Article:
In an previous post on objects as utilities, the differences between a basic utility function and an object that provides utility logic is discussed in more depth. This may help to emphasize the added benefit of it being an instance, therefore a reason for injecting. Otherwise, if all you need are utilities, there is no benefit to injecting.

Perceived problems

There are some “perceived problems”. Matters that seem more difficult than they actually are.

“Everything is an object”

Due to conflicting notions of OOP, there is this myth that everything must be an object. Consequently, even the most trivial utilities “must be provided as an object”. If you feed this perception, you then need to inject it appropriately either through CDI or dependency injection pattern. Suddenly you end up suffering the cascading costs of the abstraction, but no benefits.

CDI “solves” entangled mess of dependencies (tight coupling)

Using CDI with the intention to hide where your dependencies are coming from. Of course there are relations between the parent class that creates an instance and the instance itself. If the instance must be constructed with many dependencies (being injected) due to it being complicated/comprehensive, then this is reality.

Using CDI to hide that these dependencies/types are needed, and consequently lowering the degree of coupling, solves no actual problem. On top of that, it hides important signals concerning the structure (and health) of the class. If the issue is “too much entanglement” there is no point in merely trying to hide the entanglement.

Objects perform message passing, therefore unpredictable (non-deterministic)

It is said that methods are inherently unpredictable because methods are not “called” but “message passing” is performed instead. This is meant to be literal, i.e. not a symbolic imagined/envisioned way of treating objects, and a misconception that stems from the fact that there exist multiple definitions of OOP. A future article will go into significantly more depth on this topic. For now it suffices to say, that methods defined for an object as-in encapsulation, as with programming languages like Java, are function calls.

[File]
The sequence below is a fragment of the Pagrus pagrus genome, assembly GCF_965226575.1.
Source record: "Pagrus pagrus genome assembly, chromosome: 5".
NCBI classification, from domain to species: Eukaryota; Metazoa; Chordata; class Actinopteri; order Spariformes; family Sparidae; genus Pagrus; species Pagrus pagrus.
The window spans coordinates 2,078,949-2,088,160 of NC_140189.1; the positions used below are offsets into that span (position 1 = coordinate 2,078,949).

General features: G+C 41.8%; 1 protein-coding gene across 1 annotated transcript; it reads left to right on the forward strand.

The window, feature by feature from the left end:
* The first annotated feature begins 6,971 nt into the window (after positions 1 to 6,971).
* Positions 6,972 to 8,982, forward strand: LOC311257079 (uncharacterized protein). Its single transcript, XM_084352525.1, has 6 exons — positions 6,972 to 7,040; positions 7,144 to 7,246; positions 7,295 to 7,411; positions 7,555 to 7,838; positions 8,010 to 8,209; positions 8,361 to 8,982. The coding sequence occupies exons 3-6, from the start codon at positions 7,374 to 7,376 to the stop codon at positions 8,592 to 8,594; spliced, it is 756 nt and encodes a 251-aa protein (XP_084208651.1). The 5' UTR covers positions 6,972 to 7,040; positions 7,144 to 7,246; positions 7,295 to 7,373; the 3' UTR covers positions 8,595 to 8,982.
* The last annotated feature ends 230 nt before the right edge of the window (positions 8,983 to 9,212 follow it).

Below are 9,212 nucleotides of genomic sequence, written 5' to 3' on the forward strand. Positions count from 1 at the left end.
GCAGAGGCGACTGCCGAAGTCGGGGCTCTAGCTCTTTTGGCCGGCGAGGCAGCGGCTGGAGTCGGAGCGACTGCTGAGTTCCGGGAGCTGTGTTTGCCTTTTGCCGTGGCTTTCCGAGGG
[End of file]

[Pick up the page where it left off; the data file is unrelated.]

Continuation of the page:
In the linear flow of logic, a call to a method is executed “at that place/time”. Therefore it is easy to predict when the method is called: look at its place in the larger whole of the logic. There can still be non-determinism, i.e. a factor of unpredictability, but only if there are other complicating factors, such as multiple threads, randomness, waiting/blocking behavior, etc.

Minimal-objects: free of tech-debt?

In an earlier section, we discussed the matter of technical debt in code-bases. We noted that any significant technical debt is rooted in design choices. The technical debt that emerges at the implementation-stage, are sufficiently trivial that they can be fixed without much effort.

The scope of minimal-objects is that of a single class: its implementation, using prescribed rules for design decisions. The minimalism helps to prevent most (if not all) of the misplaced logic. In a way, this is about preventing design mistakes, but specifically for decisions on the contents and implementation of a single class.

We could claim that, using this approach, we can implement classes without (the risk of) technical-debt. However, in order to do that we need to agree on two rules:

Assuming both are acceptable, it means that any significant technical debt is rooted in design decisions and would, consequently, be pushed out of this class. This means that, even if changes are made to the class at a later moment, the rules of minimal-objects would still guard against introducing technical debt.

The “long game” is about pushing design decisions (and technical debt) into their proper place, closer to the business logic / core of the application. This results in lean, reliable base packages, such as domain-types, that represent your functional-/business-domain concepts and are reusable across applications.

It is an illusion to think that you can easily eradicate tech-debt once and for all. To do that takes careful consideration of all design aspects at all times. Instead, we gain benefits from having technical debt concentrated in the parts that already require the most change, while the parts that could stabilize get to do so.

Design Patterns

Given that technical debt is primarily concentrated in design-aspects, it is interesting to entertain the following thought: “design patterns are free of technical debt.” To clarify, you can certainly make the decision to apply design patterns unnecessarily. Each of these will contribute to technical debt, because nothing requires the pattern to be used in the first place. Design patterns themselves, however, contain only the very minimal to achieve the desired goal. Therefore, proper use – the pattern is applied appropriately – is free of technical debt.

In the previous section, we discussed how minimal-objects is free of technical debt. The reasoning: whatever is allowed to exist according to minimal-objects is fundamental to the concept, so even if not used, it still represents the concept. Minimal-objects disallows any methods that do more than strictly necessary. This prevents bloating the class with opinionated logic. This logic goes somewhere, of course. It is pushed outward towards the using classes, or potentially in utilities in case of common (context-free) logic.